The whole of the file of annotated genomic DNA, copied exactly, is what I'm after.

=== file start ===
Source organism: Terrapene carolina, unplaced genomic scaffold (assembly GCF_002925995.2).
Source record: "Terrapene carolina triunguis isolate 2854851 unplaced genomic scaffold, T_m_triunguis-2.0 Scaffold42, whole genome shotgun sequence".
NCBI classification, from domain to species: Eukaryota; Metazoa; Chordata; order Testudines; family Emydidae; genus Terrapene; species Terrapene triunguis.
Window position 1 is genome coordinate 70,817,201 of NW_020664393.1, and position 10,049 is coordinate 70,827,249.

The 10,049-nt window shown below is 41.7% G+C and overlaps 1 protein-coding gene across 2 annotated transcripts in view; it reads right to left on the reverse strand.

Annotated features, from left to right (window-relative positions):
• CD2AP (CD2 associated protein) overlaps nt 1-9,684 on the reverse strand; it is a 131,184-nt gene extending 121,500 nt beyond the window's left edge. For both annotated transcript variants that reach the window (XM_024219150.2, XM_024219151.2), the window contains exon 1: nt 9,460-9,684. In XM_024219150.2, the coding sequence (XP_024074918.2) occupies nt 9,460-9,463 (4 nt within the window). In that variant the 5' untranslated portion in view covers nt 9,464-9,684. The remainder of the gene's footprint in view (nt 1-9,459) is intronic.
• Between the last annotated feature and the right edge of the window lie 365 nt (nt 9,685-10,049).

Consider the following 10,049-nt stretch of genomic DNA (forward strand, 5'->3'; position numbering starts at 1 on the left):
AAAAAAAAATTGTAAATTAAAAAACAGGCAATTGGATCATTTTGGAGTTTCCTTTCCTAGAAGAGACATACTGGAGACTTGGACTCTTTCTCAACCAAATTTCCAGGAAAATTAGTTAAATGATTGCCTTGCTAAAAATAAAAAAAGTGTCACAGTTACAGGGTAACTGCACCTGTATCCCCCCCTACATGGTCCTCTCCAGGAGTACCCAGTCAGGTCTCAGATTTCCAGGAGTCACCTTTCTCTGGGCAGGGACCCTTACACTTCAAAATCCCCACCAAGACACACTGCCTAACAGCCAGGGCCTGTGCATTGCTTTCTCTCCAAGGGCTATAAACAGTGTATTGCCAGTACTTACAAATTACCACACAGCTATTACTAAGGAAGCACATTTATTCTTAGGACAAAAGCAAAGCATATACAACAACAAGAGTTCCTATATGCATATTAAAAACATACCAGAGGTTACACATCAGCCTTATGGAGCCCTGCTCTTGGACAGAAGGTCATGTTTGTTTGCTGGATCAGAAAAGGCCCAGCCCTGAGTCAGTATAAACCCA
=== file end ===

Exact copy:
Source organism: Terrapene carolina, unplaced genomic scaffold (assembly GCF_002925995.2).
Source record: "Terrapene carolina triunguis isolate 2854851 unplaced genomic scaffold, T_m_triunguis-2.0 Scaffold42, whole genome shotgun sequence".
NCBI classification, from domain to species: Eukaryota; Metazoa; Chordata; order Testudines; family Emydidae; genus Terrapene; species Terrapene triunguis.
Window position 1 is genome coordinate 70,817,201 of NW_020664393.1, and position 10,049 is coordinate 70,827,249.

The 10,049-nt window shown below is 41.7% G+C and overlaps 1 protein-coding gene across 2 annotated transcripts in view; it reads right to left on the reverse strand.

Annotated features, from left to right (window-relative positions):
• CD2AP (CD2 associated protein) overlaps nt 1-9,684 on the reverse strand; it is a 131,184-nt gene extending 121,500 nt beyond the window's left edge. For both annotated transcript variants that reach the window (XM_024219150.2, XM_024219151.2), the window contains exon 1: nt 9,460-9,684. In XM_024219150.2, the coding sequence (XP_024074918.2) occupies nt 9,460-9,463 (4 nt within the window). In that variant the 5' untranslated portion in view covers nt 9,464-9,684. The remainder of the gene's footprint in view (nt 1-9,459) is intronic.
• Between the last annotated feature and the right edge of the window lie 365 nt (nt 9,685-10,049).

Consider the following 10,049-nt stretch of genomic DNA (forward strand, 5'->3'; position numbering starts at 1 on the left):
AAAAAAAAATTGTAAATTAAAAAACAGGCAATTGGATCATTTTGGAGTTTCCTTTCCTAGAAGAGACATACTGGAGACTTGGACTCTTTCTCAACCAAATTTCCAGGAAAATTAGTTAAATGATTGCCTTGCTAAAAATAAAAAAAGTGTCACAGTTACAGGGTAACTGCACCTGTATCCCCCCCTACATGGTCCTCTCCAGGAGTACCCAGTCAGGTCTCAGATTTCCAGGAGTCACCTTTCTCTGGGCAGGGACCCTTACACTTCAAAATCCCCACCAAGACACACTGCCTAACAGCCAGGGCCTGTGCATTGCTTTCTCTCCAAGGGCTATAAACAGTGTATTGCCAGTACTTACAAATTACCACACAGCTATTACTAAGGAAGCACATTTATTCTTAGGACAAAAGCAAAGCATATACAACAACAAGAGTTCCTATATGCATATTAAAAACATACCAGAGGTTACACATCAGCCTTATGGAGCCCTGCTCTTGGACAGAAGGTCATGTTTGTTTGCTGGATCAGAAAAGGCCCAGCCCTGAGTCAGTATAAACCCA